Music: Complexity, Simplicity, Positivity

Source & Fluence

Rachel Howard, Tom Osmond

Some find this whole affair vapid, onerous, tiresome, and hopelessly absurd. For many, clubbing is akin to watching a b-flick on endless replay, over and over again, knowing perfectly well how the plot will unfold – a recreational situation that provides, they think, neither for becoming nor development, much less for refinement and perfection.
In their minds, club culture is an escape for those who can think of nothing better to do with their lives. They see it as a refuge for the superficial and immature types – to get drunk, high, loud, and stupid, as a prelude to getting laid (if so fortunate); a wildcard for those individuals who have no prospects more urgent than laying in bed the whole next day, feeling like garbage. This is how clubs are portrayed in popular culture. We may never find a single image in there to the contrary.

The ruins of a theatre in Miletus, an Ancient Greek city now in Aydın Province, Turkey, which is seen as the birthplace of the grid street plan.

The ruins of a theatre in Miletus, an Ancient Greek city now in Aydın Province, Turkey.

Music individualizes us. Unhinged from rigid dictums and stock formulae, it provides a greater diapason for individuation. Its breadth is key to those who score high on the scale of openness to experience. These are persons who are curious, creative, and imaginative. They see all things differently and prefer music that is more complex and novel. Take these elements away from music and it is over for the explorers.

Music as a form of relational consciousness: Odysseus, that brave and shrewd hero of Greek mythology, would never have made it far on his epic journey and back home to Ithaca without his oarsmen rowing in unison, without them singing all along in one voice thrusting the ship straight ahead.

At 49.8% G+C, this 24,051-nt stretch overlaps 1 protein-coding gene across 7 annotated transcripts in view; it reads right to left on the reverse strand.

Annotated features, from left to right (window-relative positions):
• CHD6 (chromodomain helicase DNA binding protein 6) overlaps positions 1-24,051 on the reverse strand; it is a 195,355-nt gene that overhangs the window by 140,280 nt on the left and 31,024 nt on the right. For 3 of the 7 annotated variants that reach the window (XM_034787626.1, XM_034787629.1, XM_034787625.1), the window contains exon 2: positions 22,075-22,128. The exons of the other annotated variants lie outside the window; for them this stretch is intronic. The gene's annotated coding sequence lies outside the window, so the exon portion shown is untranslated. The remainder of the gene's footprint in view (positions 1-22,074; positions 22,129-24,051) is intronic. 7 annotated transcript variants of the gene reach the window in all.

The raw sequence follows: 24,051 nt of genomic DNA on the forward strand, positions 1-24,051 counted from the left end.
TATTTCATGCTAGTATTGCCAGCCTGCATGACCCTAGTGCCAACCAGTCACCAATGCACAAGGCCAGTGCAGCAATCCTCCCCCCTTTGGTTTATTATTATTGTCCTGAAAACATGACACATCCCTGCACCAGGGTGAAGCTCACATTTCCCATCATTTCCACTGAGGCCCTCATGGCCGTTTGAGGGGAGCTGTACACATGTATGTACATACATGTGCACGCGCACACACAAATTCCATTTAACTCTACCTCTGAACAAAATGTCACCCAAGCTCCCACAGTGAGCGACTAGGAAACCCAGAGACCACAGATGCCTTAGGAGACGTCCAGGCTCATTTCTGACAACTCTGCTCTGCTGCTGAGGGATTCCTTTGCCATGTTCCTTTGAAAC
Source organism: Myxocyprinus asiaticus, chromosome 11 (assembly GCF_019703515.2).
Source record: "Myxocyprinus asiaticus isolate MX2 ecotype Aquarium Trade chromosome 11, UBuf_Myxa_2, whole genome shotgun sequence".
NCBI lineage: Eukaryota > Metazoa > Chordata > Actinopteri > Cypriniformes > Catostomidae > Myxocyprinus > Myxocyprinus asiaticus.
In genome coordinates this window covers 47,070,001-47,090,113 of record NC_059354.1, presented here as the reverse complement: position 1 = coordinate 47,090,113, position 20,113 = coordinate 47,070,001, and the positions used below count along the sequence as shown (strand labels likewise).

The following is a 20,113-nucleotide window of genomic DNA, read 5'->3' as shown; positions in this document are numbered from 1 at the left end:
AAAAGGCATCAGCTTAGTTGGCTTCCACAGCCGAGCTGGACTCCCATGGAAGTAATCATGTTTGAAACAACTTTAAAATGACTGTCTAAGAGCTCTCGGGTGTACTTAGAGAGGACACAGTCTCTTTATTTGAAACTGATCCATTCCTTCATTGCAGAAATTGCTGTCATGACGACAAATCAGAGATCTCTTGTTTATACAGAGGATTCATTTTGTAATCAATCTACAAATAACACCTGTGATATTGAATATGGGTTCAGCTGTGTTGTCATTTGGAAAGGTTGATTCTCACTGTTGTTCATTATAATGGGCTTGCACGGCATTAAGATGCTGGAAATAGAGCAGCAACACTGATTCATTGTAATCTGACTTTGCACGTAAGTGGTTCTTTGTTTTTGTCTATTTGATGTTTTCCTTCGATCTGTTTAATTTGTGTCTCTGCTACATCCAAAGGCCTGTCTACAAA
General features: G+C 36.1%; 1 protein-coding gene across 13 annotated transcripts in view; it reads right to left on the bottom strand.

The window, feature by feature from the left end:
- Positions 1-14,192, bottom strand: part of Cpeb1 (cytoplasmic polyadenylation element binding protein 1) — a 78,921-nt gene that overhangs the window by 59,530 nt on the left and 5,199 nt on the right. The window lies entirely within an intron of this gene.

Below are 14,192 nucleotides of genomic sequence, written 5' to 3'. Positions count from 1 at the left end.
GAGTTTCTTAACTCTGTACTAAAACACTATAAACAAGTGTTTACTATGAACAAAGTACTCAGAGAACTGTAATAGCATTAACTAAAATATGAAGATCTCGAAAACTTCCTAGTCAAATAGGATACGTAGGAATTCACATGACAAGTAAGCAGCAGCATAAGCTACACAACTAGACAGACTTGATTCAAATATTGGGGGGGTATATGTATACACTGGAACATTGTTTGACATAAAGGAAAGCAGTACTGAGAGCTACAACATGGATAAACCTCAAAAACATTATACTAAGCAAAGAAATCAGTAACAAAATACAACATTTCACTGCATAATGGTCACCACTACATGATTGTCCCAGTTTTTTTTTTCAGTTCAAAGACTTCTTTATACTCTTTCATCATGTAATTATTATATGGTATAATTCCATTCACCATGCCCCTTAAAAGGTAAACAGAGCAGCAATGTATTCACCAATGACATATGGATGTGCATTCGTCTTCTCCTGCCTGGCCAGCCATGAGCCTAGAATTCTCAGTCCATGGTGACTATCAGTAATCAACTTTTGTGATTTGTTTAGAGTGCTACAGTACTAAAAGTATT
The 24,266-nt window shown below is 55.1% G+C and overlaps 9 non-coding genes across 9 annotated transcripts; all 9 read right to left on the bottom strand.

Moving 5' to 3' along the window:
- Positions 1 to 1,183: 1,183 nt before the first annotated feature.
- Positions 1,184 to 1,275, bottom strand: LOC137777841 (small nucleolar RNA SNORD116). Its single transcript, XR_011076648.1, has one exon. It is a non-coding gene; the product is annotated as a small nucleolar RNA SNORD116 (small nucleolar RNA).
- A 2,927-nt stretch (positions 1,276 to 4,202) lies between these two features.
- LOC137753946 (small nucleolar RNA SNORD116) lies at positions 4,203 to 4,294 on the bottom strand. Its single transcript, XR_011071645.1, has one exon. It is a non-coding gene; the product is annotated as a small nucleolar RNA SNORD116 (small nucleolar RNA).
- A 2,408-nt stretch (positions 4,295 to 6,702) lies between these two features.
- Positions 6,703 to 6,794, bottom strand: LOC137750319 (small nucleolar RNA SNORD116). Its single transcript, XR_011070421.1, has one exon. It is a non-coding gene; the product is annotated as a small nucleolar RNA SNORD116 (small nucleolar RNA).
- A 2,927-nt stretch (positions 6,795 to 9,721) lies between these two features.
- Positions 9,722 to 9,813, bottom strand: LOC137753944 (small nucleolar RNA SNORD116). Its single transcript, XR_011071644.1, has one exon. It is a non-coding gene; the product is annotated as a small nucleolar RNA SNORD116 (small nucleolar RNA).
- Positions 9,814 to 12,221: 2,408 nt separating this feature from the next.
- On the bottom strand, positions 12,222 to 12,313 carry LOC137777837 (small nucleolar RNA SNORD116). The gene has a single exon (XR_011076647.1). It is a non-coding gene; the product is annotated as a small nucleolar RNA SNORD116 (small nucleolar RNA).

"It is something that is present in us but also in between us, a form of embodied and relational consciousness..."

Others view clubbing in theological categories and in just as uncomplimentary ones – in terms of being stuck in limbo, a gray area between heaven and hell, filled with “crowds, multitudinous and vast”, as Dante would have it describing the first circle of nine in his layered catacombic Inferno. This sorrowful realm is populated by innocent, even virtuous souls. Yet, they are forever lost ones. In some other and much darker optics, it is hell the whole nine yards – as in the words of a character from No Exit, an existentialist play by Sartre. Unable to shield himself from the scrutiny of others, he exclaims in despair, “Hell is other people.” In the presence of the Other, one cannot avoid regarding oneself as an object, because it is always as an object that one appears to the Other. Clubs are full of other people.
This is the kind of feedback one gets when discussing the results of a recent survey aimed at figuring out the demographic nuances of club culture. Giving it the benefit of the doubt, assuming that this survey is not in the business of aligning our life choices with some ulterior self-serving agenda, we should just swallow it as a raw fact that 37 is the age when most people consider it “unseemly” to still be going to clubs – leaving it to our subconsciousness do all the planning for our retirement.

“I sleep by 10 PM. Hitting a club means I’ll have to stay up way past my bedtime...”

To drive it further, the seeds of this outlook begin to germinate around the age of 31. This is reportedly when people get the first itch for staying in instead of going out, succumbing to the comforts of their digs. It is at this point that we drop our initial assumptions and let our thinking slide toward the view that this trend may have not so much to do with coming of age as with the gravitational pull of digital home entertainment – a sponge-soft power of social atomization, alienation, and isolation that has never been stronger. 
In terms of content production and all the technologies involved to deliver it, it is a formidable industry with a zillion-dollar annual turnover that fuels this soft power, making it the hardest of all forces to resist. Getting together face-to-face with friends, let alone meeting strangers in person – if only for the sake of maintaining and enhancing sociality, so central an aspect of our culture and human civilization as a whole – has never been so close to impossibility. These days, the entertainment machinery does not want people out. It needs them inside, apart, all glued to the screens, and endlessly clicking – for more data traffic (or what used to be called “communication”).

"Given all these variations, it is unlikely that a single frequency would have the same effect on all of us, all the time...."